The U.S. dollar enjoyed a bout of strength during the second half of last week as stimulus and Brexit negotiations stalled and global Covid cases spiked, causing equities to slip and the dollar to gain as a safe haven.
However, the dollar is under heavy pressure to start the week as risk appetite has turned around.
In Washington, both President Trump and Speaker Nancy Pelosi sound optimistic that a stimulus deal could be reached within 48 hours. Pelosi has set Tuesday as a deadline for a deal to be struck to give her chamber time to vote on the deal. Senate Majority Leader Mitch McConnel said he “would of course consider” any proposal but the Leader has thrown cold water on possible deals in recent months, so his actions are worth watching.
Federal Reserve chief Jerome Powell is speaking at the time of writing, but the market has largely shrugged off his comments so far. There are five other Fed speakers on today’s docket. No top tier data is slated for release today.
What to Watch Today…
- Six Fed speakers throughout the day
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The Euro, New Zealand dollar, and the Norwegian krone were among the currencies that were able to take advantage of an uptick in risk sentiment. China reported that its economy grew 4.9% in the third quarter, boosted by strong consumer spending. Strong Chinese factory output and retails sales set the tone for risk-on day, pushing the greenback lower.
The New Zealand dollar got an added boost after New Zealand Prime Minister Jacinda Arden won a historic, blow out reelection. She now has a mandate to rebuild the economy, adding to the kiwi’s gains.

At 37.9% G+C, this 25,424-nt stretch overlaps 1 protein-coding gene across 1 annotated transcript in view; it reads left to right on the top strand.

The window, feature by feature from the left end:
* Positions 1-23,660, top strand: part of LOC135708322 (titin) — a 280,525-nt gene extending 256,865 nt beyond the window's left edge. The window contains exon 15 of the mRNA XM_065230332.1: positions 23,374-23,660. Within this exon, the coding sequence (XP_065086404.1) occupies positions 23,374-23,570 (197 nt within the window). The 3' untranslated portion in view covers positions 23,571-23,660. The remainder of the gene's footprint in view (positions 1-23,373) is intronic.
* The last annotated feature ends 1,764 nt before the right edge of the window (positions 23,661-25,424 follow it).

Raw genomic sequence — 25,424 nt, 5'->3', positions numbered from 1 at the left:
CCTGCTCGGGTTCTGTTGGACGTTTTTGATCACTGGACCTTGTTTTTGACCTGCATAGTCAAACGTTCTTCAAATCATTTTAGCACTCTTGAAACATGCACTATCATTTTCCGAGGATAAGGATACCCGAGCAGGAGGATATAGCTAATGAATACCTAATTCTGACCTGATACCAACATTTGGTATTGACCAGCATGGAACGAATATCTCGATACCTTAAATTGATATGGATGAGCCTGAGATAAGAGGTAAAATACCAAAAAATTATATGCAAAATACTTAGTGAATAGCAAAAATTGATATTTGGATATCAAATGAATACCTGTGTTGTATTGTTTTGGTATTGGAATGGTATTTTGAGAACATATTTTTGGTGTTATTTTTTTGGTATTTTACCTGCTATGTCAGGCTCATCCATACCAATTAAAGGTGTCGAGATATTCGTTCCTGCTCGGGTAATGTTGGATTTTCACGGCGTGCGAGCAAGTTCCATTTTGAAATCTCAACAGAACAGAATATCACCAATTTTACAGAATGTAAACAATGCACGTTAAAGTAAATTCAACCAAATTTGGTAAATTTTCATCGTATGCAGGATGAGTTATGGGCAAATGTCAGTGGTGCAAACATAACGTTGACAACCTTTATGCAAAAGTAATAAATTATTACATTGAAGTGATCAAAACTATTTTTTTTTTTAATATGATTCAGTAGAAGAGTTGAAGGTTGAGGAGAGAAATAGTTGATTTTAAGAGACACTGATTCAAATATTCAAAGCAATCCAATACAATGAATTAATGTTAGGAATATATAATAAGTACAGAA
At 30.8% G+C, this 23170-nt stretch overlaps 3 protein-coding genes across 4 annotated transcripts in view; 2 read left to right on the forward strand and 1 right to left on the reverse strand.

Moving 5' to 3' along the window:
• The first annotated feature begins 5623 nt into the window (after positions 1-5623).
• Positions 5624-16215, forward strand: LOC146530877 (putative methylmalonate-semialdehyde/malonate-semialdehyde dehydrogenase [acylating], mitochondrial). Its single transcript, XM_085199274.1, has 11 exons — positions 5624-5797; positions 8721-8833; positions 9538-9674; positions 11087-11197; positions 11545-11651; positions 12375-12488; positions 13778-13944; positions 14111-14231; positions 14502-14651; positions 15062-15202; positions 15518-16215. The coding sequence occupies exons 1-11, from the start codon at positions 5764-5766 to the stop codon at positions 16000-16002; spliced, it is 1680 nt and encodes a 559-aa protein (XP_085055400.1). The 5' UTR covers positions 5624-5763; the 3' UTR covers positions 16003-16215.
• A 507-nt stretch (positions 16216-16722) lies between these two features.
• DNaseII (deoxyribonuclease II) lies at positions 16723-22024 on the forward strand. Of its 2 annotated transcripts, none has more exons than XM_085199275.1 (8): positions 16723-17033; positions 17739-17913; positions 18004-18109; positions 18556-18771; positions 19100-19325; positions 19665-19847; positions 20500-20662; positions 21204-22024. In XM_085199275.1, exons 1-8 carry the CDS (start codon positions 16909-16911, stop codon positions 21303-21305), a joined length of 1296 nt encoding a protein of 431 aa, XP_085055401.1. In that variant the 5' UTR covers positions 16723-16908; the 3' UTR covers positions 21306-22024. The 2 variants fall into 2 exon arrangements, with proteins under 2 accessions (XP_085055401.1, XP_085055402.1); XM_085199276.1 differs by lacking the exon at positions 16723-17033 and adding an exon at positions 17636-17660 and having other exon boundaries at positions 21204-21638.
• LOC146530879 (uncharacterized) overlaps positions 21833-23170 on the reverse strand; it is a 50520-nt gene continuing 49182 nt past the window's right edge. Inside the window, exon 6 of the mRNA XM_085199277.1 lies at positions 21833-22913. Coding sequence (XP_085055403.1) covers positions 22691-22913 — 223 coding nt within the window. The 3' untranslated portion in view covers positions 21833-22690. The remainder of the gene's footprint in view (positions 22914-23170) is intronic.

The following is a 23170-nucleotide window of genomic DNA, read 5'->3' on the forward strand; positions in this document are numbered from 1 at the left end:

The British pound has popped nearly a percent higher against the U.S. dollar to start the week. It appears Prime Minister Boris Johnson will “water down” his “controversial international law-breaking legislation” on Brexit in order to get a deal with the European Union. The controversial U.K. Internal Market Bill attempts to rewrite part of the Brexit withdrawal deal he struck with the E.U. last year. The move created ill-will which has been an obstacle for negotiators. GBP/USD obviously remains subject to headline risk as seen overnight where the pair moved one percent on speculation.
European parliament meets at the end of November and will have to ratify any deal agreed by EU leaders. December 31st marks the end of the Brexit Transition period, an immovable deadline. If a deal is not ratified by then, Britain will default to trading on World Trade Organization terms, which would spell disaster for their economy.
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